Don't have nightmares.

Image of cyber war and chess game courtesy of Shutterstock.

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10 Responses to Why must political chiefs keep pushing the cyberwar alert button?

  1. Scott K · 809 days ago

    I don't agree with this article for reasons you mention smack dab in the middle:
    Physical control systems/SCADA.
    Each of those systems are tied to people's lives and can cost people their lives if they stop working, or start working in ways that they're not supposed to. You say that those systems aren't being attacked? Hospitals are breeding grounds for viruses and bot nets, emergency broadcast systems have been hacked publicly and recently, and the US has demonstrated that SCADA systems can make things spin themselves into oblivion.
    We don't see these attacks in great numbers, but they're out there, and they're dangerous to ignore.

    • In the same vein, water supply systems, for example, are very vulnerable to attack, some local water supplies get polluted each year, and yet although there's a large potential for disaster, you don't hear of an aquawar.

      The fact that there are attacks out there doesn't mean that we have a global war on our hands (just like an outbreak of SARS doesn't mean we have a pandemic on our hands).

      From what I understood, the main thrust of this article was that people are getting concerned about state-sponsored digital attacks designed to kill thousands and take out infrastructure, when they SHOULD be more concerned about what's actually happening... theft and tainting of information for profit, and criminal gangs taking advantage of individuals in bulk for profit.

      They aren't holding the world hostage for 1 million dollars... they're just skimming the money and secrets off the top while nobody notices*, and letting the global economy continue to support them in the manner to which they have become accustomed.

      In short, none of the current big players (government, multinational corporations, organized crime) really have incentive to destroy the global economy with a "cyber attack" -- they just want a bigger piece of the economic pie, and more hooks into the control structure.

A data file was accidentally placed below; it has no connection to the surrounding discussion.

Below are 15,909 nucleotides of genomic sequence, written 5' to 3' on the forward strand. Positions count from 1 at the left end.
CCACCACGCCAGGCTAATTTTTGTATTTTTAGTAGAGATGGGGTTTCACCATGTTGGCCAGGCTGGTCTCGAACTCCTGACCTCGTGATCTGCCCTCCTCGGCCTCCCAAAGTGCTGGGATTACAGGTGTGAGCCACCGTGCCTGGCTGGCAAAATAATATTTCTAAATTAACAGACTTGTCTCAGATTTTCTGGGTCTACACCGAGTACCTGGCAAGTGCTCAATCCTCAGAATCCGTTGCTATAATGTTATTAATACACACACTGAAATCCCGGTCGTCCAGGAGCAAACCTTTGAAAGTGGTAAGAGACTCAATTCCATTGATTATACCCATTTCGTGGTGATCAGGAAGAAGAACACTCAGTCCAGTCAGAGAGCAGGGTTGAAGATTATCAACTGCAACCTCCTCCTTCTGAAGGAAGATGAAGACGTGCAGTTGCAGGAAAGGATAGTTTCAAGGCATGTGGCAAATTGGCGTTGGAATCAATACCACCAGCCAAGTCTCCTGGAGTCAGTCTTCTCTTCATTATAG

*or very few notice, and aren't about to bring it to public view.

  2. Philip Le Riche · 809 days ago

    There is certainly something in the idea that the hype is generated by security consultancies for their own ends but the NSA and GCHQ (at least) are sufficiently alarmed by the level of state sponsored hacking to spend large sums anyway. They didn't need the Mandiant report to persuade them - they'd almost certainly come to the same conclusions and more, quite some while ago.

    However, whereas cyber-warfare is a real potential threat, I don't believe it's more. But neither side can be sure, so of course they will invest heavily in both defensive and offensive capability because the impact of getting it wrong could be very high. You could see the same thing in the Cold War when the military invested in parapsychology, not that they seriously believed in it, but if it had turned out to be real and the other side mastered it first ...

    The reason why I don't believe the threat of a major cyber-war is real is that national economies are too tightly interconnected, so you can't hurt your enemy without hurting yourself. Thomas L. Friedman postulated that there's never been a war between two nations both having a McDonalds in their capitals, and whilst probably not quite true, it illustrates the point. China needs us to continue buying all those iThingys and what-nots they manufacture, so they're not going to turn the lights out in London. To do so would hurt their own interests as well as ours, quite apart from the complete uncertainty as to what reaction it might solicit.

    I've heard it suggested that they might want to turn the lights out in London, just for an hour or two, to force a diplomatic point. And very likely, they could turn the lights out in London, but they'd never be able to turn them back on again because that would need a huge amount of coordination between many different control centres. It's easy to smash an egg, but you can never put it back together again. Like chemical and biological weapons, once a cyber -attack is launched, it's out of control. It's fire and forget - forget about any chance of de-escalation.

    The threat we do have to be concerned about, though, is from rogue states such as N Korea and Iran, which are not tightly bound into the world economy. For the present, at any rate, whatever capability they have (and I wouldn't belittle it), my guess is that Western government agencies could match it and either neutralise it or deliver a heavy counter-blow. Nevertheless, the threat from a long range nuclear-tipped N Korean missile any time in the next 10 years is probably matched by the threat of a cyber-attack from the same quarter.

  3. Juan · 809 days ago

    "...but really anyone with any ideas that can be ripped off."

    That. Right there. It's the most profound statement in the entire article. In fact, it demonstrates that there is a war, despite the article's (justifiable) attempt to quell any potential waves of panic or hysteria.

    In fact, the war has been going on for so long that the vast majority of people are inured to it. But it's nonetheless real. It's the war on innovation by thieves who value other people's ideas enough to steal them, but don't value their own self-esteem and integrity enough to pay for them.

    Theft of ideas is an epidemic. As far as I can tell, most people accept it as a fact of life...something inevitable, something unpreventable. That's where the problem starts.

  4. Bombero · 809 days ago